One of the drawbacks of mechanical filters is they won’t remove viruses, which are smaller than the size of the 0.1-micron microfilters typically used. There are a few different Grayl and Lifesaver models (USD$50-$160) and the much more expensive MSR Guardian Water Purifier (USD$500) that remove viruses using a more sophisticated filtration system. The Grayl Ultralight Purifier is my pick, and one I take it on just about every long hike (I use it once a month on average and change the filters every couple of years).
Gravity systems – uses gravity to move water through a filter
- Katadyn BeFree Water Filtration System 3.0L filters up 2L per min (but collapses to a small size) – a good option for larger groups. Only weighs 113g (4 oz). A smaller 1L version also available as well as a larger 10L system for groups. The filter lasts up to 1000L.
- Platypus Gravity Works 4L filters four litres in 2.5 minutes, but at 326g (11.5 oz) it weighs a bit more than the similar Katadyn system. The filter lasts 1500L. There’s also slightly cheaper 2L filter kit, but considering the marginal difference in weight and cost, the 2L is best.
- MSR Hyperflow Micro Filter combines a gravity filtration system for camping with a small filter to use when hiking. Filters 1L per min and filter life is 1500L. Heavier system weighing 620g (1 lbs 6 oz).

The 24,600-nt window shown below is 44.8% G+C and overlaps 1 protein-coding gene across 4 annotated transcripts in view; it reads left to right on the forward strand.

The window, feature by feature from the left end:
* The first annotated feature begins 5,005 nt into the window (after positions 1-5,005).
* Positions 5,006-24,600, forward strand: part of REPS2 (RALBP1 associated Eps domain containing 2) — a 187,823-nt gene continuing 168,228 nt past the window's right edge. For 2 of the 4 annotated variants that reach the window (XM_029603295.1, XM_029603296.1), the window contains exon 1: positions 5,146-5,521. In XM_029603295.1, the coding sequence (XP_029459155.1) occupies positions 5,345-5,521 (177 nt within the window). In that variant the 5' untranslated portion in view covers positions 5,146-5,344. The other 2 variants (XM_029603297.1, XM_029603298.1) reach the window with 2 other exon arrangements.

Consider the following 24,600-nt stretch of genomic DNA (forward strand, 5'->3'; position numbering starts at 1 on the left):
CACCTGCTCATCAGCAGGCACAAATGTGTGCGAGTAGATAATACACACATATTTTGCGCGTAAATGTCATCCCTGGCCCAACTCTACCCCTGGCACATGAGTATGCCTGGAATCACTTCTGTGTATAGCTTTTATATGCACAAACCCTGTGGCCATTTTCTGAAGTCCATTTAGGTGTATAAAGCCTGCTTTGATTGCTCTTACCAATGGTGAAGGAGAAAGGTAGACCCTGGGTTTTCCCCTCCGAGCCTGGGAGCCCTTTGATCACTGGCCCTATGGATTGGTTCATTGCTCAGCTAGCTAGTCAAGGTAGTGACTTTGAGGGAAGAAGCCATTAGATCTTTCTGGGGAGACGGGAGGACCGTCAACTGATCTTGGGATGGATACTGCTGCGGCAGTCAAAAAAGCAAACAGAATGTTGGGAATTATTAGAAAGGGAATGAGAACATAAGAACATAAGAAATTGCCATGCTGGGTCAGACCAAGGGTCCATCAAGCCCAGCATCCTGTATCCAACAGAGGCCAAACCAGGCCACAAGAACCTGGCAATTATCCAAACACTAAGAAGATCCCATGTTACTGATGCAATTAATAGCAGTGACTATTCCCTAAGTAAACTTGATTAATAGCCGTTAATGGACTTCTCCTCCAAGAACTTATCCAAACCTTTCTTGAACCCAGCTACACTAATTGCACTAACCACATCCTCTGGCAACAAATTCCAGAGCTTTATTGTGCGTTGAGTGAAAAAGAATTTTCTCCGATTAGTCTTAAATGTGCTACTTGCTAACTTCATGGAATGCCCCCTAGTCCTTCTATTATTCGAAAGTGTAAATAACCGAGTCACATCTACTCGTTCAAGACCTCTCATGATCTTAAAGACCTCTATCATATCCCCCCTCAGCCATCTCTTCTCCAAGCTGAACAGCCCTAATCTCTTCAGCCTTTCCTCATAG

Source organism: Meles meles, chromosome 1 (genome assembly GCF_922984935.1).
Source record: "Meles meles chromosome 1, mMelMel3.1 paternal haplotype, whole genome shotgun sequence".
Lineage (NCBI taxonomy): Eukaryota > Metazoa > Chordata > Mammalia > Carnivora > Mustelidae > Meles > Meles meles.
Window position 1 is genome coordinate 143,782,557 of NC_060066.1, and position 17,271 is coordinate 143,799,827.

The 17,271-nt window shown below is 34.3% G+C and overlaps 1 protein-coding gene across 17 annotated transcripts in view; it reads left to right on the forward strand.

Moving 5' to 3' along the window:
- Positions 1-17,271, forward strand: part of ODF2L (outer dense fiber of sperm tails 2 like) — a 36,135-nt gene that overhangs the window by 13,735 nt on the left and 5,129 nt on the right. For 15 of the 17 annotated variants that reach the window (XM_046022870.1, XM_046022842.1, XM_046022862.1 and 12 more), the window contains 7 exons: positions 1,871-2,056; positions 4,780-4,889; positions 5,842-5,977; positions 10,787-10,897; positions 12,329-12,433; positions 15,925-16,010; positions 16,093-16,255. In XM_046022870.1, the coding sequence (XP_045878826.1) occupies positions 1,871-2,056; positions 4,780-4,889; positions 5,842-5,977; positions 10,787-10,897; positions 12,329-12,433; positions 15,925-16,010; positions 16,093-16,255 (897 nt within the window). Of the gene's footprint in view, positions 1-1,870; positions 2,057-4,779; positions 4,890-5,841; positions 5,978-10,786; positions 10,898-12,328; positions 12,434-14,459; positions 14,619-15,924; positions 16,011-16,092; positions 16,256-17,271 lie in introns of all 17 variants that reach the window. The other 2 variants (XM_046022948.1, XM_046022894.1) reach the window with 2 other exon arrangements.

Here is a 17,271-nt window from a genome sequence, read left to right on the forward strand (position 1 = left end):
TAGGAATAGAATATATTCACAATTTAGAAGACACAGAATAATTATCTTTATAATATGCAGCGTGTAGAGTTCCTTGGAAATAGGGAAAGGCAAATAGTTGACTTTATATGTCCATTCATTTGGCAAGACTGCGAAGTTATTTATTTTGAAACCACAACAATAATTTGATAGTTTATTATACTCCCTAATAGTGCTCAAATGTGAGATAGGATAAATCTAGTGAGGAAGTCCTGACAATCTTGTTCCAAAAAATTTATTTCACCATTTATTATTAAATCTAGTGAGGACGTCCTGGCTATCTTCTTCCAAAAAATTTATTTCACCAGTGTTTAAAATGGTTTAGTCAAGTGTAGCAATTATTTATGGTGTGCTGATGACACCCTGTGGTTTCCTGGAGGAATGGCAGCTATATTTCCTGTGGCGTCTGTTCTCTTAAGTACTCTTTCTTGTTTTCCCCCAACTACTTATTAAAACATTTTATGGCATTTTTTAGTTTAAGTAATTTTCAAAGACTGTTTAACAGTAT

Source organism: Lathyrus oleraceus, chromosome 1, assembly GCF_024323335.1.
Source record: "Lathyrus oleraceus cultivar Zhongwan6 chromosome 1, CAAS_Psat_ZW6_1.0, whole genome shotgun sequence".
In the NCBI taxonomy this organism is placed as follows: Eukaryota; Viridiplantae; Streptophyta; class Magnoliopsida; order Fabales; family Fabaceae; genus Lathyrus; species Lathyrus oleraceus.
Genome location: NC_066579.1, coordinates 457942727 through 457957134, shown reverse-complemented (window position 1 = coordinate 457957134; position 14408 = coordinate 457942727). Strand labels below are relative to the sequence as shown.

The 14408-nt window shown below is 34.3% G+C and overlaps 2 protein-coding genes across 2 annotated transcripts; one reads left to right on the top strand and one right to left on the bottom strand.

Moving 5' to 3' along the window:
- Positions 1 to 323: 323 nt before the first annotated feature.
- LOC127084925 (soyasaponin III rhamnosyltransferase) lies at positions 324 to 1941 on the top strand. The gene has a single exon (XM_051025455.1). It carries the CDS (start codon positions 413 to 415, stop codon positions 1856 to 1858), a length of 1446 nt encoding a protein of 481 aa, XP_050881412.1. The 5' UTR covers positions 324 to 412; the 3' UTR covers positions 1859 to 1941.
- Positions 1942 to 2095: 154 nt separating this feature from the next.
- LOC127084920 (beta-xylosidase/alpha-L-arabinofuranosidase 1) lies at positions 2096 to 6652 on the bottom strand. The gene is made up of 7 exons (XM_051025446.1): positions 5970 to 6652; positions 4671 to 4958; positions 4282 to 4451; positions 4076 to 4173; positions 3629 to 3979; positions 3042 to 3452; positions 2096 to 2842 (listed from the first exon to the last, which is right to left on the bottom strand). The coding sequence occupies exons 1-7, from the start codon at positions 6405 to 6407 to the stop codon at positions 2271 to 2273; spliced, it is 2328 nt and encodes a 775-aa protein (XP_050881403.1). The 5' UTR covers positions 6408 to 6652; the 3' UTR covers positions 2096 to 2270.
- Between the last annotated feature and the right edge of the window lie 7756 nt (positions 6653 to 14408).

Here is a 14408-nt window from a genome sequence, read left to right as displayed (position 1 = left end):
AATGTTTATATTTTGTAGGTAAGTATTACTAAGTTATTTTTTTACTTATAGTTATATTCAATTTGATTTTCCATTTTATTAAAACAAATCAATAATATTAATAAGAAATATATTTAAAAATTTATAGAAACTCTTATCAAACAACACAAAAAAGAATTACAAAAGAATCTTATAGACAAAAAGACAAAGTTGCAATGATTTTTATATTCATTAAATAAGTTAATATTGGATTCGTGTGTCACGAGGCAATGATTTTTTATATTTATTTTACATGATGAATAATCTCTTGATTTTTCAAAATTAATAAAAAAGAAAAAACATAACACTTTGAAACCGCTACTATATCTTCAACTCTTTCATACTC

Pump systems – you push or squeeze the water through a filter
- Grayl Ultralight Purifier treats 473 ml (16 oz) in 15 sec, and removes viruses, bacteria and protozoan cysts. The filter lasts about 300 uses (150L). 309g (10.9 oz)
- Sawyer Mini Filter is rated up to an incredible 378,000 litres (100,000 gallons) and is lightweight at 65g (2.5 ounces). Pouch treats just under a litre (32 ounces / 0.95L). Needs regular backwashing to keep filter clean and won’t filter viruses. You can use it directly as a straw, use it in your bladder tube, or attach it to standard threaded bottles.
- MSR Trail Shot is one of the smallest and lightest models. It filters 1L per minute and weighs just 142 g (5 oz). Cartridge (filter) life is 2000L.